In other words, no further action is needed for Hell to have met its match, for sin to be quenched, for Satan himself to be unraveled in defeat.

Jesus just needs to breathe.

And He already does.

Although it will be very real one day, Armageddon isn’t going to decide the fate of Heaven and earth.  Neither are events we have imagined, like aliens from other planets, global warming, nuclear bombs, homicidal maniacs, modern psychologists, the internet, or how many shoes we have in our closets (our obsession with materialism).

And it isn’t going to be decided by an imaginary superhero with bullet belts strapped down both sides of their body or by the latest CGI karate master or by whoever builds the biggest, smartest robot on the planet.

Only One, and One only, decides the fate of everything and everyone, and He doesn’t do it by any way that our movies think up.

He just breathes.

See, the Name of the Lord comes from afar,

with burning anger and dense clouds of smoke;

his lips are full of wrath,

and his tongue is a consuming fire.

His breath is like a rushing torrent,

rising up to the neck.

He shakes the nations in the sieve of destruction;

he places in the jaws of the peoples

a bit that leads them astray.

And you will sing

as on the night you celebrate a holy festival;

your hearts will rejoice

as when people playing pipes go up

to the mountain of the Lord,

to the Rock of Israel.

The Lord will cause people to hear his majestic voice

and will make them see his arm coming down

with raging anger and consuming fire,

with cloudburst, thunderstorm and hail. (Isaiah 30:27-30, NIV)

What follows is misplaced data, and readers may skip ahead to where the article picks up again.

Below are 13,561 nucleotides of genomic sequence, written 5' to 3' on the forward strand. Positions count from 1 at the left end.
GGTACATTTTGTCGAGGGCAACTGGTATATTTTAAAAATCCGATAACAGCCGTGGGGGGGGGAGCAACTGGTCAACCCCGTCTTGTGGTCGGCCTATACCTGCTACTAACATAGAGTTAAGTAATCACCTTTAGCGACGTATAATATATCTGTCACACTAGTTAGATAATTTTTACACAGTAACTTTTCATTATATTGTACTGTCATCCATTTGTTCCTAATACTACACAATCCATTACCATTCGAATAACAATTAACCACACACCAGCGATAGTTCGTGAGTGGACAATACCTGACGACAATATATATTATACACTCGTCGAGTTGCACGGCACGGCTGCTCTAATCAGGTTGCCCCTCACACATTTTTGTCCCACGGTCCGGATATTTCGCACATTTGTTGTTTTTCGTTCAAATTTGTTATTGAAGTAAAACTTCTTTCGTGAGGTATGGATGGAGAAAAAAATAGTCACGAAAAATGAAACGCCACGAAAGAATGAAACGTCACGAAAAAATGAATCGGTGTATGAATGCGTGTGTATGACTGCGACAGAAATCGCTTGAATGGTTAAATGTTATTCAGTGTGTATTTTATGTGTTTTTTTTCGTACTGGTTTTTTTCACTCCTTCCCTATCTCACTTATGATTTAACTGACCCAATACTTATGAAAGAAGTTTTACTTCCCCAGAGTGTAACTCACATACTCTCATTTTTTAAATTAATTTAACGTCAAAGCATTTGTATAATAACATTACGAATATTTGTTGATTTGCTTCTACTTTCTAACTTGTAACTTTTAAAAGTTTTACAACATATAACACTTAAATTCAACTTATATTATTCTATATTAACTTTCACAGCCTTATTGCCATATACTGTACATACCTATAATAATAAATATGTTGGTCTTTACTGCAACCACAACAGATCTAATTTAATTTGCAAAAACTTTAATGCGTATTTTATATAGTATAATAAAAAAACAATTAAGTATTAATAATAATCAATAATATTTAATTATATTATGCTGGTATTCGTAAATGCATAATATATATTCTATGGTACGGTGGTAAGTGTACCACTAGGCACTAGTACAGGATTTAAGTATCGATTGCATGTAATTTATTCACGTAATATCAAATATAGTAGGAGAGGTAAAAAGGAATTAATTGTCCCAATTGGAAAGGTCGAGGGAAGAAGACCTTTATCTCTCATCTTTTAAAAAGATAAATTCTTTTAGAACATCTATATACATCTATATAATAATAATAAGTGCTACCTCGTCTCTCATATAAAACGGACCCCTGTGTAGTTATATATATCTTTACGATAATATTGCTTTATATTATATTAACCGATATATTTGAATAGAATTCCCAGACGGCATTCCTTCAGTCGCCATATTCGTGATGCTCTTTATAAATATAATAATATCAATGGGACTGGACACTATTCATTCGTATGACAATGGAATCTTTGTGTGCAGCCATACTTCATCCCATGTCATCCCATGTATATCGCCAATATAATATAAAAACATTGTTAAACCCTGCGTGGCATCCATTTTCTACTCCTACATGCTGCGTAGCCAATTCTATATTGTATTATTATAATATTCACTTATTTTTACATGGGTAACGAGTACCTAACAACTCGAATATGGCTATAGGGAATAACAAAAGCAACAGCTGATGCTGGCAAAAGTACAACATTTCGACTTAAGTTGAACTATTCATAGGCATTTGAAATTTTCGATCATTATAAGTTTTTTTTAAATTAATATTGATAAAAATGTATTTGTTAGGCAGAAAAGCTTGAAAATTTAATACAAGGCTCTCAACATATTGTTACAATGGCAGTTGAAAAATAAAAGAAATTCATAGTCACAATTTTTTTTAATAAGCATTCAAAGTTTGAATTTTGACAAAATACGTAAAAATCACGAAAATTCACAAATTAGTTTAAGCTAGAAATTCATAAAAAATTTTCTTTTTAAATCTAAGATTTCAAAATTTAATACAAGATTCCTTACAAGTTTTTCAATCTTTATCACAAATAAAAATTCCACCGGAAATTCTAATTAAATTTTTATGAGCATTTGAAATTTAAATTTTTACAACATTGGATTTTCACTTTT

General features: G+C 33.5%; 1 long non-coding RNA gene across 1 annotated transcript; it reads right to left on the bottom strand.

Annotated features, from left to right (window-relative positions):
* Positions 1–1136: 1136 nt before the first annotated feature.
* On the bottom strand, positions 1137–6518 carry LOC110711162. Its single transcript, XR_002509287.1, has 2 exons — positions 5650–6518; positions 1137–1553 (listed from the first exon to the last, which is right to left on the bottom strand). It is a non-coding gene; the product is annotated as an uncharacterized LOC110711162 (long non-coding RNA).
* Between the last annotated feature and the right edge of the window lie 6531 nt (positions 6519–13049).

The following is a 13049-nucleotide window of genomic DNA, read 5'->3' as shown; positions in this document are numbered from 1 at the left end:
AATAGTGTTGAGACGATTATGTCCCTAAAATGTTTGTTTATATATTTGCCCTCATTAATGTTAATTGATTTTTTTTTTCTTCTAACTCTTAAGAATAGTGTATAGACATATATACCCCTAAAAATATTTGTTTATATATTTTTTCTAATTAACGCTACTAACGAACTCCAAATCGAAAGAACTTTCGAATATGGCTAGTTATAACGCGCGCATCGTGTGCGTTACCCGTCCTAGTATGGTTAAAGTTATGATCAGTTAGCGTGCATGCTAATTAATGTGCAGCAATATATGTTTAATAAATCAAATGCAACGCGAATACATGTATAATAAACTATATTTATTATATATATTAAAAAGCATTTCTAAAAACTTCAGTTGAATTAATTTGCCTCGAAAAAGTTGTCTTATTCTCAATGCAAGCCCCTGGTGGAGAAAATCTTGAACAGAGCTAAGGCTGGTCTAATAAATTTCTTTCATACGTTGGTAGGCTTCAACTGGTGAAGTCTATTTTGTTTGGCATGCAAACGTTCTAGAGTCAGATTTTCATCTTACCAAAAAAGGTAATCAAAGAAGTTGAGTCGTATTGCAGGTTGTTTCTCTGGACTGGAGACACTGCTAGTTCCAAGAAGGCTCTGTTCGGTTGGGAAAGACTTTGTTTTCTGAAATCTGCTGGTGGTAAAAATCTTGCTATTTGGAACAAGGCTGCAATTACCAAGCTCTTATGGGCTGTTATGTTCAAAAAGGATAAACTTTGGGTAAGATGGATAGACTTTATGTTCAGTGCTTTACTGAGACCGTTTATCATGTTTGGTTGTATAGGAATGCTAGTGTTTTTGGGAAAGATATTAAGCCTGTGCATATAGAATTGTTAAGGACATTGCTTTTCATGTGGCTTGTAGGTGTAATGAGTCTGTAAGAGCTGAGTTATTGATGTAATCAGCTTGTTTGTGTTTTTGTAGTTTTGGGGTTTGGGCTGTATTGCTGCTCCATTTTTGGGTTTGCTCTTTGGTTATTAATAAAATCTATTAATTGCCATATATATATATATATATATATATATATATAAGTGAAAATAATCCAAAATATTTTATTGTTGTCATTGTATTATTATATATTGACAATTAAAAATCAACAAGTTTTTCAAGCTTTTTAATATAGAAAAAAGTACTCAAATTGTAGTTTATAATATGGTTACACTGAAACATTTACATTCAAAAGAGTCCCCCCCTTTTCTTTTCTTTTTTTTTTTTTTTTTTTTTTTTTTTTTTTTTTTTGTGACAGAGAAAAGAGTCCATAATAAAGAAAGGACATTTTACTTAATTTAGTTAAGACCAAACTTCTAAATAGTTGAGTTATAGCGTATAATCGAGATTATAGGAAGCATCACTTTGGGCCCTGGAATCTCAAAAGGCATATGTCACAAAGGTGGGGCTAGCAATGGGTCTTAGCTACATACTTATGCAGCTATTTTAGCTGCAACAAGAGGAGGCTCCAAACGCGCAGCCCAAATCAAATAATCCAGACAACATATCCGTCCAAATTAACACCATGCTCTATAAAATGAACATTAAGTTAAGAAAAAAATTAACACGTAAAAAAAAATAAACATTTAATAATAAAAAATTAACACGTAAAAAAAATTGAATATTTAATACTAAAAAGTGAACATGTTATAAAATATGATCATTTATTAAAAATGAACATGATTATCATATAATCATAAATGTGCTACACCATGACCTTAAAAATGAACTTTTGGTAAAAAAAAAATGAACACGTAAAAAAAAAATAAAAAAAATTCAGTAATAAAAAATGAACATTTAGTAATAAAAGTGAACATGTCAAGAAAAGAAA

He just breathes.

And you know what?

He is already breathing.

He has already won.

The breath of life from the resurrection is the final say.

It already is!

Doesn’t that make you want to be on God’s side all the more?

This isn’t a battle like in some spaceship movie where two sides shoot laser beams at each other . . or a western where two enemies count ten paces, hands on their holsters . . or an action movie where machine guns and bombs and high-speed car chases decide the winner . . or a Medieval battle where two knights gallop forward on their steeds, swords drawn . . or a march across Middle Earth, elves on one side, orcs on the other . .

This is about one breath.

He will give justice to the poor and make fair decisions for the exploited. The earth will shake at the force of his word, and one breath from his mouth will destroy the wicked. (Isaiah 11:4, NLT)

Have you realized the power of the resurrection?

“Then at the command of the Lord,

at the blast of his breath,

the bottom of the sea could be seen,

and the foundations of the earth were laid bare.”

(2 Samuel 22:16, NLT)

And the following verse for everyone who believes in Jesus.